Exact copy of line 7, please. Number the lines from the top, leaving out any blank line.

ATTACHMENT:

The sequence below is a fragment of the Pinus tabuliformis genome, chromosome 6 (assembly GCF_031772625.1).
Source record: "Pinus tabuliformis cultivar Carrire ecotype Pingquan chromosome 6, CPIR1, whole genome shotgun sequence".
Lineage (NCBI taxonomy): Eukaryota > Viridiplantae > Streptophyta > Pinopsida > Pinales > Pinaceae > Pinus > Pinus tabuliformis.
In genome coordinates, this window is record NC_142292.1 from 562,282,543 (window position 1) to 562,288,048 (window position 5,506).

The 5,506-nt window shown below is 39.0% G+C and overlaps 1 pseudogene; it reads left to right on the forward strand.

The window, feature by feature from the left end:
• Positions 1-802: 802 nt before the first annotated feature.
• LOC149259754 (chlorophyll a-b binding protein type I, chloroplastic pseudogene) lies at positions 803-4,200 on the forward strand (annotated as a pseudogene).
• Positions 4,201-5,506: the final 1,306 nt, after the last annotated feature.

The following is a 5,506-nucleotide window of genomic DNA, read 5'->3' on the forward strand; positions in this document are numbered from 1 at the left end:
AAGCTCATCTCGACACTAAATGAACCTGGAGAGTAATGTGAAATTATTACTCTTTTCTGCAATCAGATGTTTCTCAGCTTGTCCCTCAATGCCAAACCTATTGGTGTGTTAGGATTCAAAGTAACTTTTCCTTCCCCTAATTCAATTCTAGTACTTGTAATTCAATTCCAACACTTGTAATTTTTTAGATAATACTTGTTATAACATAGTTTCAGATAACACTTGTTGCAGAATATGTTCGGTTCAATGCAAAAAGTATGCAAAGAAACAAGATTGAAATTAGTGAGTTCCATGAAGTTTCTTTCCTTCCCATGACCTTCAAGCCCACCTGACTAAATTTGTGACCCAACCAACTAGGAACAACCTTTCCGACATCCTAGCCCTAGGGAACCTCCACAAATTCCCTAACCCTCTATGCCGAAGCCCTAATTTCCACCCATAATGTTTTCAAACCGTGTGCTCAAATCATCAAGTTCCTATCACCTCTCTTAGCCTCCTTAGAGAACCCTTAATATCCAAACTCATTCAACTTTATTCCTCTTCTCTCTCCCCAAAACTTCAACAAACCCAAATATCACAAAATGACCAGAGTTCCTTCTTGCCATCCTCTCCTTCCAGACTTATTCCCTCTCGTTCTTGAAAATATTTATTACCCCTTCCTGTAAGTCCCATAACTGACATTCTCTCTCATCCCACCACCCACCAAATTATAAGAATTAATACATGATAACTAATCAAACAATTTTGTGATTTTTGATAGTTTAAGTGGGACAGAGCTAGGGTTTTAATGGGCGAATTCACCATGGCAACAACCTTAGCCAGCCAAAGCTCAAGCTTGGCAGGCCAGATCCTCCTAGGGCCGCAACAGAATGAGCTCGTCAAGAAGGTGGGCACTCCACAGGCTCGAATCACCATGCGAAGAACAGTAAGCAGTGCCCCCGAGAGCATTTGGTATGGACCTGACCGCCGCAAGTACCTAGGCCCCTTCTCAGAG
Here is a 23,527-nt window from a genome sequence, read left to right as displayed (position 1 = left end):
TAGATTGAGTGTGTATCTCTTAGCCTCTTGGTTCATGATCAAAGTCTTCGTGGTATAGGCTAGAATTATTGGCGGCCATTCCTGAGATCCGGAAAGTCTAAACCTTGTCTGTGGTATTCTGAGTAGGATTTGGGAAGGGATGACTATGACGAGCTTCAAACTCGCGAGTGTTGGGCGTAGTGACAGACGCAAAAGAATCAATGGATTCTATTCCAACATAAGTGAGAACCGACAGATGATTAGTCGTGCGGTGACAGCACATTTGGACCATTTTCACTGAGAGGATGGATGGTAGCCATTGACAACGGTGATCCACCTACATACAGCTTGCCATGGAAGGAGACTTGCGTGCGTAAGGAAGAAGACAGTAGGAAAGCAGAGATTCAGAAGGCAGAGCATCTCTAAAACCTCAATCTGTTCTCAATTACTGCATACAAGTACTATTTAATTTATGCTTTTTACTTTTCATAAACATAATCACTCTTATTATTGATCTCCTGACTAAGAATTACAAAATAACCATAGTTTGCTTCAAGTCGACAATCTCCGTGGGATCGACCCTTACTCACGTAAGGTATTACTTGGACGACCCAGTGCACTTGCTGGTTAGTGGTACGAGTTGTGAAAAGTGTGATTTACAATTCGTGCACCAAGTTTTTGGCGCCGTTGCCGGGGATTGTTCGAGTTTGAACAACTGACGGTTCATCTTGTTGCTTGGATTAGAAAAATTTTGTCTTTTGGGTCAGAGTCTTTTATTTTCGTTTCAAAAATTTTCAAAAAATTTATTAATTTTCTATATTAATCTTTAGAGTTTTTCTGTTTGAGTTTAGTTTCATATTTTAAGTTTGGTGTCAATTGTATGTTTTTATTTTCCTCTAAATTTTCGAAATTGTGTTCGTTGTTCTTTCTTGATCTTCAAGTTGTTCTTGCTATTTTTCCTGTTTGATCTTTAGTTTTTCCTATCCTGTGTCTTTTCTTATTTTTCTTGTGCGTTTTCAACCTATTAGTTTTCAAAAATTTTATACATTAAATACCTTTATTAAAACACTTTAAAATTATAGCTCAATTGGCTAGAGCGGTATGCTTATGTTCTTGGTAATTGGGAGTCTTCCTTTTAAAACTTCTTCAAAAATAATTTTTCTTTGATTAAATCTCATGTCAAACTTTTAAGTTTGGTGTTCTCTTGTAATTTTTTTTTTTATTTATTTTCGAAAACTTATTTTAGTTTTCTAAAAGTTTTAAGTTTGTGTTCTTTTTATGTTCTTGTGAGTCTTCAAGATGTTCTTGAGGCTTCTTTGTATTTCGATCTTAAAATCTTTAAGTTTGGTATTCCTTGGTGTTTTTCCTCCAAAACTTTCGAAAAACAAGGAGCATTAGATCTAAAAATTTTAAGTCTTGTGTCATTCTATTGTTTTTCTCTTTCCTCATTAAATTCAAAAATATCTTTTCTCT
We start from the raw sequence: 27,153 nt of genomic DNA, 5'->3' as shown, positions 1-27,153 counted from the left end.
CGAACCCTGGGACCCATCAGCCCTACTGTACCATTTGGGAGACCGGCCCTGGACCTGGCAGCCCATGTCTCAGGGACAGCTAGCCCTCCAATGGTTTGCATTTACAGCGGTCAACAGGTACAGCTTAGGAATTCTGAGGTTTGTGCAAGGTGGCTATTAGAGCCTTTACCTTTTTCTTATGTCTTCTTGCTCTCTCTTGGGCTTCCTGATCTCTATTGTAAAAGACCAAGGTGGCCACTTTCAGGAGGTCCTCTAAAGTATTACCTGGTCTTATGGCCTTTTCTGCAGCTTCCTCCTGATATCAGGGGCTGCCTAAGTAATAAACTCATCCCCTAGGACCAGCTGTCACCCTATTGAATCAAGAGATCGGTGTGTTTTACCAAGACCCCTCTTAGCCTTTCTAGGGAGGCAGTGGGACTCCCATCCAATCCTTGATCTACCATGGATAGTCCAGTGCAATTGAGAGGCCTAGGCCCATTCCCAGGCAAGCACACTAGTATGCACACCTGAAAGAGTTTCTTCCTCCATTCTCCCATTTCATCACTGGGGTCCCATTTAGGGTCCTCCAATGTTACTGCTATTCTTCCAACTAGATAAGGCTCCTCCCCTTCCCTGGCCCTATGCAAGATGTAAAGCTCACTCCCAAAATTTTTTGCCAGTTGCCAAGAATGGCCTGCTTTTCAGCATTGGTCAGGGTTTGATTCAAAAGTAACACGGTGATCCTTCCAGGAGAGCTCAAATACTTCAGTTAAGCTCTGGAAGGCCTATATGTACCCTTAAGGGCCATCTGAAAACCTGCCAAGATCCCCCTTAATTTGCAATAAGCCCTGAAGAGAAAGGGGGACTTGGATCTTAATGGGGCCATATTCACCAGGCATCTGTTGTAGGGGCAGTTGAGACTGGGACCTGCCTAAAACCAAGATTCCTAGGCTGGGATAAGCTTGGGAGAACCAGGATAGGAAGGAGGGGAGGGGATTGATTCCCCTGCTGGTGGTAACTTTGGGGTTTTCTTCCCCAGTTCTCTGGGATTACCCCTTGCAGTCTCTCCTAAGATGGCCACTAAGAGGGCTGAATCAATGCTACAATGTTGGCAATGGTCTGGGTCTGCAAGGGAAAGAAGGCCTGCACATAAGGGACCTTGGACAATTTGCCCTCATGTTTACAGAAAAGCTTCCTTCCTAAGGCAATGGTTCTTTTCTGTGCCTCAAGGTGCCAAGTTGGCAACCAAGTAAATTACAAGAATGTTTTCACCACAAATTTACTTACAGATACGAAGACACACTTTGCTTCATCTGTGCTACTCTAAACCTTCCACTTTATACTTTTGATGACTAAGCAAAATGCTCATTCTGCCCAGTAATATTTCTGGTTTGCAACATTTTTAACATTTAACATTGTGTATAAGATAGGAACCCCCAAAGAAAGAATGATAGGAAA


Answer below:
• Positions 1-802: 802 nt before the first annotated feature.